Ask 100 college football fans what they like best about the sport and chances are you'll get 100 different answers.
Lifelong Tennessee fan Clay Pogue, for instance, might write: "College football is great because you get to see guys put it all on the line for their state and teammates before some become tainted by the money and it becomes a job."
Notre Dame supporter Tom Darrow, whose father was a Golden Domer grad, could choose to pen: "In 1956, my father boarded a bus with one suitcase in Green Bay, WI, for the long ride to South Bend, Indiana. He worked serving food in the priests' dining hall for four years and worked his way through the University of Notre Dame. I realized a few years ago that I was really proud of my father for working his way through Notre Dame and laying the legacy for my sister and me. Growing up a Notre Dame fan and having it amplified through my four years as a student and now as an alumnus has taught me much about college football."
Those are portions of the essays that won Pogue from Estill Springs, Tenn., and Darrow from Murphy, N.C., a free night's campout at the new College Football Hall of Fame in Atlanta courtesy of Chick-fil-A, which sponsored the contest.
"Oh, it was great. Chick-fil-A really rolled out the red carpet," said Darrow, a businessman who splits his time between Murphy and Atlanta. "They even had 20 kids or so lining the entrance to the Hall when we arrived, cheering us on. When they saw my Golden Dome hard hat with the Mother Mary statue on top, a couple of them even sang the Notre Dame fight song."
Because Chick-fil-A is a founding sponsor of the new Hall at 246 Marietta St., it also just opened a restaurant that's attached to the Hall and has a giant window that looks out over the Hall's 45-yard football field.
And since both Darrow and Pogue guessed they eat at the restaurant chain five times a week -- chocolate milk and chicken biscuits each morning for Darrow, the No. 1 combo meal for Pogue -- they'll no doubt enjoy that view sometime in the future.
But last Wednesday night, Darrow, Pogue and their wives pitched tents and rolled out sleeping bags on the field as they joined the 98 other essay winners (with one guest each) from across the country for a "Night in the Hall." One winner even flew in from Hawaii for the event.
"We got to run through tackling dummies and catch passes," said Pogue, who runs a card shop, Clay's Collectables, in Tullahoma. "And they gave us all kinds of freebies, from 52 Chick-fil-A sandwiches, to coolers, to two tickets to the Kickoff Classic between Ole Miss and Boise State. We even got a Peach Bowl Nerf football."
They also all got to view the football movies "Rudy" (a huge favorite with Darrow) and "We Are Marshall," though Pogue admitted, "I fell asleep before the Marshall movie ended."
What they saw inside the Hall's new walls would keep any college football fan awake, however.
"I went to the Hall when it was at Notre Dame," Darrow said, "and it was great. But this one's better. It's so interactive, really high-tech."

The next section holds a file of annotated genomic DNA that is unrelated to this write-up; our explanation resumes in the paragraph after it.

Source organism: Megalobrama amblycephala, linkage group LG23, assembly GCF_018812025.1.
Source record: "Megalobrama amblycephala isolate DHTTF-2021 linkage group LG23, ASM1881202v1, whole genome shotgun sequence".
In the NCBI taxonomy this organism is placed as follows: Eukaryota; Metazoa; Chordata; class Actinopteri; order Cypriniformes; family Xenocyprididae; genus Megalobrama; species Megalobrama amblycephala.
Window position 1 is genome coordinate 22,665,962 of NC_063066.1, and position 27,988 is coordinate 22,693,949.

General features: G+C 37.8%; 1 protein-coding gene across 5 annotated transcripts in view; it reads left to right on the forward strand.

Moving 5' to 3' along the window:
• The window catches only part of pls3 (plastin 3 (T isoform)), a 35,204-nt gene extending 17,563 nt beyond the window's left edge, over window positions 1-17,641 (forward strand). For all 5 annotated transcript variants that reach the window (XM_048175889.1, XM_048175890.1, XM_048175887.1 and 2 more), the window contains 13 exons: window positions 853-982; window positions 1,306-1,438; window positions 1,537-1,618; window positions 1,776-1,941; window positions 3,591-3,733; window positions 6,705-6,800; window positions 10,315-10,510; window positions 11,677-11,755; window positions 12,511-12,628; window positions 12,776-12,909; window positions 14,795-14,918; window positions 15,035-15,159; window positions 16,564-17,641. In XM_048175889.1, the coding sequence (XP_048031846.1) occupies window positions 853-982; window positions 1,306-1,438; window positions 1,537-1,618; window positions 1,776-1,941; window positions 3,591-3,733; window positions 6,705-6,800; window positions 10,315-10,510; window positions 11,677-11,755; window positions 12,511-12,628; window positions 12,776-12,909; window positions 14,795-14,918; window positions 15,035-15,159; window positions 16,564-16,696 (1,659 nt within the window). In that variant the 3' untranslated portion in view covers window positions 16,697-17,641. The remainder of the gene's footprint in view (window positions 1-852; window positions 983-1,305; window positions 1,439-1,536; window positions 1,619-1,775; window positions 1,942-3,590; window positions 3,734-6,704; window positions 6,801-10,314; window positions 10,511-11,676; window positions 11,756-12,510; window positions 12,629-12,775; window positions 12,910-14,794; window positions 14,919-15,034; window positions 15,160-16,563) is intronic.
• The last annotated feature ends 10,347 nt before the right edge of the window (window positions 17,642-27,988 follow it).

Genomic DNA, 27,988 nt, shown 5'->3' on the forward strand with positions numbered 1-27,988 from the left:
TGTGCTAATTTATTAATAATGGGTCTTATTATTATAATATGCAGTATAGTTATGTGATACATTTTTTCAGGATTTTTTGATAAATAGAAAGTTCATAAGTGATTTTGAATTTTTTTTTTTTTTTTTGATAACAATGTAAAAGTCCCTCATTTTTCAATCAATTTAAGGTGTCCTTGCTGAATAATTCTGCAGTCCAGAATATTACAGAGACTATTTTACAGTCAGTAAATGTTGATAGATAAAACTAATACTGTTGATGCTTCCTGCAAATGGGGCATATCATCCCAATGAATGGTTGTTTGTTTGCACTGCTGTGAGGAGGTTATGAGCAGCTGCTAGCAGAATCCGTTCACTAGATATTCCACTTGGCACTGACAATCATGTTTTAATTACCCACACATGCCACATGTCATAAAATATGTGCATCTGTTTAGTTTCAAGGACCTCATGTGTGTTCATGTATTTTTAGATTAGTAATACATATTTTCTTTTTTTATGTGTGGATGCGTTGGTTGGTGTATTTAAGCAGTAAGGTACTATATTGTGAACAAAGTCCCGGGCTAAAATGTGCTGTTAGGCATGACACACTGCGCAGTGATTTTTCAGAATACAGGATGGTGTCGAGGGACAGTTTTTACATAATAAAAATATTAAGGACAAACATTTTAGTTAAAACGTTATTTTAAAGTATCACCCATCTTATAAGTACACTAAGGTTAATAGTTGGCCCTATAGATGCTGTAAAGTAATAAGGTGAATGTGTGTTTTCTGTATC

Added Pogue: "It's amazing. With just a push of the button you can find out everyone who's ever made the Hall of Fame from your school."
According to Darrow, Notre Dame has the most players enshrined in the Hall with 44, followed by Southern Cal with 39 and Michigan with 34. Alabama and Tennessee are tied for the most in the SEC with 23 each.
But while diehards such as Darrow and Pogue no doubt lean toward the traditional aspects of the facility, which opens Aug. 23 to the public, Hall of Fame CEO John Stephenson recently told a media tour that appealing to the traditional fan wasn't the main goal.
"It's got to be fun," he said, which might be why Stanford band member Gary Tyrell's trombone case from the infamous California-Stanford game of 1982 -- when Cal's Kevin Moen ran through the Stanford band for the winning score on the last play of the game -- is on display.
"It's got to be engaging. It can't be just a hall of fame," Stephenson added. "Most of the building is an attraction you can have fun in, even if you aren't a college football fan."
Yet Darrow was quick to say, "For people who are college football fans, you have to go."
Darrow, 49, is such a college football fan that he and his wife, Anne, spent the night in the Hall despite the fact he had to board an 8 a.m. flight for Chicago on Thursday to address Notre Dame's MBA students in South Bend that afternoon. And Anne doesn't even root for the Irish. She's a North Carolina Tar Heels supporter.
The 44-year-old Pogue has a similar problem with his wife, Ellen, who grew up in Missouri.
"But the Vols are growing on her," he said.
The anticipation of another college football season is growing on everyone. We're now less than two weeks away from Texas A&M visiting South Carolina and Vanderbilt hosting Temple on Thursday, Aug. 28, when also the University of Tennessee at Chattanooga plays at Central Michigan.
And as that excitement builds, one sentence from Pogue's essay should find a permanent place in the new Hall, engraved in giant letters, if only to showcase what makes college football and its fans so unique, especially in the South.
Wrote Pogue: "I have big hopes for the Vols this year, but if they beat Alabama, no matter what else happens, it's a great year."
The Chick-fil-A cow couldn't have said it better if he was wearing orange-and-white checkerboard overalls.
Contact Mark Wiedmer at firstname.lastname@example.org.
Mark Wiedmer started work at the Chattanooga News-Free Press on Valentine’s Day of 1983. At the time, he had to get an advance from his boss to buy a Valentine gift for his wife. Mark was hired as a graphic artist but quickly moved to sports, where he oversaw prep football for a time, won the “Pick’ em” box in 1985 and took over the UTC basketball beat the following year. By 1990, he was ...